Duality, co-founded by the creator of homomorphic encryption, raises $16M

The ubiquity of APIs and cloud solutions have opened up a world of interesting ways for businesses to create a service without having to build every part of it themselves. But they have unleashed something else, too: an increased risk of breaches resulting from data being moved and used in multiple places and in multiple ways. Now, a startup that has built a way to help safeguard against that threat — using homomorphic encryption — is announcing funding, a sign of market demand and the opportunity it presents for cybersecurity.

Duality, which builds solutions based on homomorphic encryption — a technique that encrypts an organization’s data in a way that lets it stay encrypted even as the company collaborates with third parties that also process the data — is today announcing that it has raised $16 million in funding.

The Series A round is being led by Intel Capital, with participation from Hearst Ventures and Team8.

Team8 is the heavyweight Israeli cybersecurity incubator that counts Intel as a strategic partner and itself has an impressive list of backers, including Microsoft, Walmart, Eric Schmidt and Accenture.

Intel is a financial and strategic backer here: last year the two worked on a project to expose the security challenges of AI workloads, which utilised homomorphic encryption on Intel platforms in order to minimise data exposure. Intel’s are used in a wide range of use cases that include cloud services and massive hardware companies; you could see where the two might work together more in the future.

Other companies that Duality works with are in the financial markets, healthcare and insurance, although it says it cannot disclose who because of NDAs. One customer it did name was the CDA, the Cyber Defense Alliance, in the U.K., a cross-bank security alliance.

Another may well be Hearst, the other investor named in this round.

“As a leading global, diversified media, information and services company with more than 360 businesses across industries, we are acutely aware of the increasing importance of data and data collaboration in companies across many market segments,” said Kenneth Bronfin, senior managing director of Hearst Ventures, in a statement. “Sensitive data is constantly being generated by both individuals and businesses; there needs to be technology available that protects such data while allowing us to extract insights. We are excited by Duality’s mission and its ability to deliver complex technology to real-world use cases and applications.”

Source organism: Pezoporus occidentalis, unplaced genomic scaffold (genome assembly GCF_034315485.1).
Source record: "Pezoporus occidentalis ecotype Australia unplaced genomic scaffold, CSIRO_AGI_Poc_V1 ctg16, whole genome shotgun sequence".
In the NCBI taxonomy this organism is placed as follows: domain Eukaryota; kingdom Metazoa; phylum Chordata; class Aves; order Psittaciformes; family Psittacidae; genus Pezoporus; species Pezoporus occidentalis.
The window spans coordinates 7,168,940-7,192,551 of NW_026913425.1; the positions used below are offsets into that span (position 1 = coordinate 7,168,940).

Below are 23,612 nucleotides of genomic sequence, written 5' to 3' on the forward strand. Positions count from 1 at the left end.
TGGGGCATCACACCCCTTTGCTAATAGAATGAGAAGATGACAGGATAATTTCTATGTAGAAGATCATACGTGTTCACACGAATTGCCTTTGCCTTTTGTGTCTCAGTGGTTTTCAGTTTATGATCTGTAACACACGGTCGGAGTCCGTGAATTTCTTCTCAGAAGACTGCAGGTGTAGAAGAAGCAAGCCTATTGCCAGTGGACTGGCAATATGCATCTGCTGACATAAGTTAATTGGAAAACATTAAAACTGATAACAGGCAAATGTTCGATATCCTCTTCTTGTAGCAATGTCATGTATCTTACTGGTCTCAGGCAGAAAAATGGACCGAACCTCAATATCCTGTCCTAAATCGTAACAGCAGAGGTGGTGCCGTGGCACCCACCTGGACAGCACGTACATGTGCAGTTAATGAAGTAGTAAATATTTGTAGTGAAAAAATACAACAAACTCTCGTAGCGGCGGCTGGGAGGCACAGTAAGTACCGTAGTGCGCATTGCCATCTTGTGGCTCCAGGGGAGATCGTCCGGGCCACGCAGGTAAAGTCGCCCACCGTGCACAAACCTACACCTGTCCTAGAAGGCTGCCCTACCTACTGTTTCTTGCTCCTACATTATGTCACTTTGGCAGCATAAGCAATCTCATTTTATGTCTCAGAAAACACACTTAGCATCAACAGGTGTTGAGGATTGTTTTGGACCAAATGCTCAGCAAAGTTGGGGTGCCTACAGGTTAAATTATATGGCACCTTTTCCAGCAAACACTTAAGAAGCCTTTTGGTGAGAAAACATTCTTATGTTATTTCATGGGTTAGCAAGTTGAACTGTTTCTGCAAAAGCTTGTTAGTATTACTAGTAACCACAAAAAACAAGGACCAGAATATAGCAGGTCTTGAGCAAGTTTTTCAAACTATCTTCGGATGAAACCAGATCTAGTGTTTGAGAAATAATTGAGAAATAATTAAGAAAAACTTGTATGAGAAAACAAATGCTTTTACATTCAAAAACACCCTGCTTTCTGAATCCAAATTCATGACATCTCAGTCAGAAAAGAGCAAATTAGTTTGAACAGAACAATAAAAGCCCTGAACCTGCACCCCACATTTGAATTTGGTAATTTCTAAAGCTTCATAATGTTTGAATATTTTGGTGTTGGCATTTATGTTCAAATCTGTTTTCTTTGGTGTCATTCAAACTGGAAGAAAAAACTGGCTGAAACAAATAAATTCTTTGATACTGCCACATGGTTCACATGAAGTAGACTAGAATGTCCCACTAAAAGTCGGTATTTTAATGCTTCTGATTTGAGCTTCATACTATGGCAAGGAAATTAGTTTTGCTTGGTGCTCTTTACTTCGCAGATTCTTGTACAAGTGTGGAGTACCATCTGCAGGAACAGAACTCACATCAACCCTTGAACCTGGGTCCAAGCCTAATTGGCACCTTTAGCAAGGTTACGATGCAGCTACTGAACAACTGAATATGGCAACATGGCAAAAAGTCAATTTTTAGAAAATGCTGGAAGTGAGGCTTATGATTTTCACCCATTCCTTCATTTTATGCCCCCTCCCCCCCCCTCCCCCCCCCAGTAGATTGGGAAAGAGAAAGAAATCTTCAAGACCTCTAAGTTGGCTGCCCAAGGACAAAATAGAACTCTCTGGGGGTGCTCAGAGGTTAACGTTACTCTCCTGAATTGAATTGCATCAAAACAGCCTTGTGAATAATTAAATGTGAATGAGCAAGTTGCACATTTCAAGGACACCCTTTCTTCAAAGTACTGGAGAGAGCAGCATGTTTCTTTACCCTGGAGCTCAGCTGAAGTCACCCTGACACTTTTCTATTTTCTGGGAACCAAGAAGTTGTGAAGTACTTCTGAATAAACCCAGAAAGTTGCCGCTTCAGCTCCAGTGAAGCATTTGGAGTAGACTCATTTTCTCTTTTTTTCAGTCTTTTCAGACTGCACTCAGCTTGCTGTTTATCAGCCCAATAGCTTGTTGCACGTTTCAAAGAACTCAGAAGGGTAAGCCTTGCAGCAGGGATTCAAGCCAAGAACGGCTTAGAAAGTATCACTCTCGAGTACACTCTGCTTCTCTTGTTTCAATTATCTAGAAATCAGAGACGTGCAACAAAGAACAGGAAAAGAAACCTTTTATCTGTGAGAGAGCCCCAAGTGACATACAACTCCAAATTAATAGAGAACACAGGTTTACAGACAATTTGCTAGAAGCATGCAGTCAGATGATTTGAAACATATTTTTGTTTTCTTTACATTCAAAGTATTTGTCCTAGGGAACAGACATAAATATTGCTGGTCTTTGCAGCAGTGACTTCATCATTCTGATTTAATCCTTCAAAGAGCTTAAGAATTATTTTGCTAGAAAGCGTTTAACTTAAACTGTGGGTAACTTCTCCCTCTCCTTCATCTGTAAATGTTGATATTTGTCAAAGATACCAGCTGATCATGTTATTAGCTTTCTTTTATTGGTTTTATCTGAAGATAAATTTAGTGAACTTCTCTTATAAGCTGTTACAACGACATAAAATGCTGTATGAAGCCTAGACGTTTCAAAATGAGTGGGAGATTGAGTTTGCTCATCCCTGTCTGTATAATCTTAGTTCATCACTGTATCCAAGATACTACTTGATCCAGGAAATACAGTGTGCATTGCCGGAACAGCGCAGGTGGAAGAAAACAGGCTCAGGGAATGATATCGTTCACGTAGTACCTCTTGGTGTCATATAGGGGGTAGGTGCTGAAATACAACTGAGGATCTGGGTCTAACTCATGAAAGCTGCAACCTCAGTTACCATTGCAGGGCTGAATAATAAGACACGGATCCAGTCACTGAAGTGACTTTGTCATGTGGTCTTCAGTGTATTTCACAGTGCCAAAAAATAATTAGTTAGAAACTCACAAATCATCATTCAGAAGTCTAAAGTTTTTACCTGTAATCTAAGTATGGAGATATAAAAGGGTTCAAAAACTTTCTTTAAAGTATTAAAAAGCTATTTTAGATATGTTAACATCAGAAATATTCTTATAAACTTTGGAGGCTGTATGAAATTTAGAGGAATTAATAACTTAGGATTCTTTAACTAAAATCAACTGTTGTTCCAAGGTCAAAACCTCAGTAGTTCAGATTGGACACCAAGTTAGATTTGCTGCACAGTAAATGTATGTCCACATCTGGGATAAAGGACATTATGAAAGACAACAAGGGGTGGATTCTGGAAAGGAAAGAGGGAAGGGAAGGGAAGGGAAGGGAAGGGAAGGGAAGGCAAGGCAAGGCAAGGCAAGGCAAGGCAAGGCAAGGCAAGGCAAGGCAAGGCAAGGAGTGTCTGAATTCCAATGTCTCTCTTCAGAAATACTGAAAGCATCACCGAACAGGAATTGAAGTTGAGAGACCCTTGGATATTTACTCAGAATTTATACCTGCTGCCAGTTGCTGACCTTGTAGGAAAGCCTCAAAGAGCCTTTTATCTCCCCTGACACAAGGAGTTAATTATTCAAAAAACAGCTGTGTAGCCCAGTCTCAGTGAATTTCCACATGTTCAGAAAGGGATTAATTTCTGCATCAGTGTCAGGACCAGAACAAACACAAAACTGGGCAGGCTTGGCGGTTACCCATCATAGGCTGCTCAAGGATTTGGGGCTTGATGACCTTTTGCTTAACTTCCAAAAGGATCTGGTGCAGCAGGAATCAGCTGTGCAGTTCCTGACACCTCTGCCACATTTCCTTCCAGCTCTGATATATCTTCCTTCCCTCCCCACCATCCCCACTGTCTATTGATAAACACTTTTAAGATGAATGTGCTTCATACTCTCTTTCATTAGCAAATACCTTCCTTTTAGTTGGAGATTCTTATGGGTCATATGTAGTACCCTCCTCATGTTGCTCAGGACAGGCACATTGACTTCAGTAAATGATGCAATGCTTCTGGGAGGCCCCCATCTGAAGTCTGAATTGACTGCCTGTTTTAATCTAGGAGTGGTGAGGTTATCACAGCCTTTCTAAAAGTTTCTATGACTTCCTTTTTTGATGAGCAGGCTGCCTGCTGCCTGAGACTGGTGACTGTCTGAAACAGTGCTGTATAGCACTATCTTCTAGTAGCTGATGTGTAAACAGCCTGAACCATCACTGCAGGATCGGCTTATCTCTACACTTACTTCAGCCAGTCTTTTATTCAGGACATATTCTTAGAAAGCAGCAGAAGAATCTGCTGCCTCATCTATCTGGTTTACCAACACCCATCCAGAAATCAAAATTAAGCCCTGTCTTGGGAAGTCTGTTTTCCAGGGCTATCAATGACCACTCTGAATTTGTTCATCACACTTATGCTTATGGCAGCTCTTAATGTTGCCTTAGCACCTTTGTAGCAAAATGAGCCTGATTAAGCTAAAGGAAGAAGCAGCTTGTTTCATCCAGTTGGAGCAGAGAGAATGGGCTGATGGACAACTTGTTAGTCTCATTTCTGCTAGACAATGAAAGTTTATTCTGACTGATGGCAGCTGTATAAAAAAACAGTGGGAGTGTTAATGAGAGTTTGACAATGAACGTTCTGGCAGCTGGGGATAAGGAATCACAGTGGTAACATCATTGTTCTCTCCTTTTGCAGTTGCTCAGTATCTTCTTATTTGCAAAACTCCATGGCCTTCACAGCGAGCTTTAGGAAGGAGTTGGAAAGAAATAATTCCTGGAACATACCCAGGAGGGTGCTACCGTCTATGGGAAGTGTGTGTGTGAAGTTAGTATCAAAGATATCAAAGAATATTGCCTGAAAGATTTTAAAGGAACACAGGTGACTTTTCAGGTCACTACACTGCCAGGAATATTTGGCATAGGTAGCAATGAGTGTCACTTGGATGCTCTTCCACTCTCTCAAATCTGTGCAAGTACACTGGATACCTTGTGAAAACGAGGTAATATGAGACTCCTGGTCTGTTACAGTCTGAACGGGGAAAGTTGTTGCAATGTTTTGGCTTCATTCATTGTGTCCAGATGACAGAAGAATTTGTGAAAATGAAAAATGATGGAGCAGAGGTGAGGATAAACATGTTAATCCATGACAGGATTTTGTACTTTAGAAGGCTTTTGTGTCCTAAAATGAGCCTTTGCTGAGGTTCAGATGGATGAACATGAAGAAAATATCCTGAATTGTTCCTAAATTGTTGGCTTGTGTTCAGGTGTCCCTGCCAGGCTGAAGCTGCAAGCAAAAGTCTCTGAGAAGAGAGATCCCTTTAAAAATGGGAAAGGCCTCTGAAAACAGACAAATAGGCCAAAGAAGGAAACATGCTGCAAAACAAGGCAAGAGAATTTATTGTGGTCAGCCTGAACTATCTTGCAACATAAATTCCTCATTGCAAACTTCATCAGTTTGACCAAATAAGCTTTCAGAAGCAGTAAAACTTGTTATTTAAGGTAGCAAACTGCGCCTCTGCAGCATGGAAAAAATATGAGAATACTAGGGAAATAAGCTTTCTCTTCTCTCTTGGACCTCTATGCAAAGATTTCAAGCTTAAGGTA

There are a handful of cybersecurity startups and larger companies emerging that are building solutions on the principle of homomorphic encryption.

They include Enveil, CryptoNext Security and IBM. Duality, however, has an interesting pedigree when it comes to the field: one of its co-founders, Shafi Goldwasser, won a Turing Award for her groundbreaking work in cryptographic algorithms that form the basis of homomorphic encryption.

As with a lot of high-level math, that work is largely theoretical, and so the work that Duality — led by its other co-founders Alon Kaufman, Rina Shainski, Vinod Vaikuntanathan and Kurt Rohloff, all of whom also have long lists of cybersecurity and data science credentials — has done has involved making the algorithms into something that is commercially viable and usable by most businesses.

That being said, there is still a lot of time and computing energy needed to process encrypted data, and so the idea with Duality is that it’s used on a company’s most sensitive information. With some of the funding going toward R&D, it will be interesting to see whether algorithms can improve enough to extend that kind of encryption in a practical way to wider data sets.

“There is no free lunch here,” said Kaufman, the CEO, in an interview this week. “Homomorphic encryption is the Holy Grail of security and privacy since it removes huge challenges. But there are overheads. When we deploy it with a customer, we don’t say, ‘from now on encrypt everything and assume nothing is open.’ That’s because it’s a storage and computational overhead. That is why we focus on sensitive data sets.” He added that one of Duality’s unique qualities is that its overhead is dramatically improved compared to others that are also building solutions on this principle, but all the same, “you apply it only when you need to.”

“The ability to secure data during analysis is a critical component in the future computation stack, specifically in the context of AI. Intel Capital has been following the space closely, and we are excited to see secure computing and homomorphic encryption becoming practical and broadly applicable,” said Anthony Lin, vice president and senior managing director of Intel Capital, in a statement. “We believe privacy-preservation in AI and ML represents a huge market need, and we’re investing in Duality because of its unique founding team and world-leading expertise in both advanced cryptography and data science.”

By Ingrid Lunder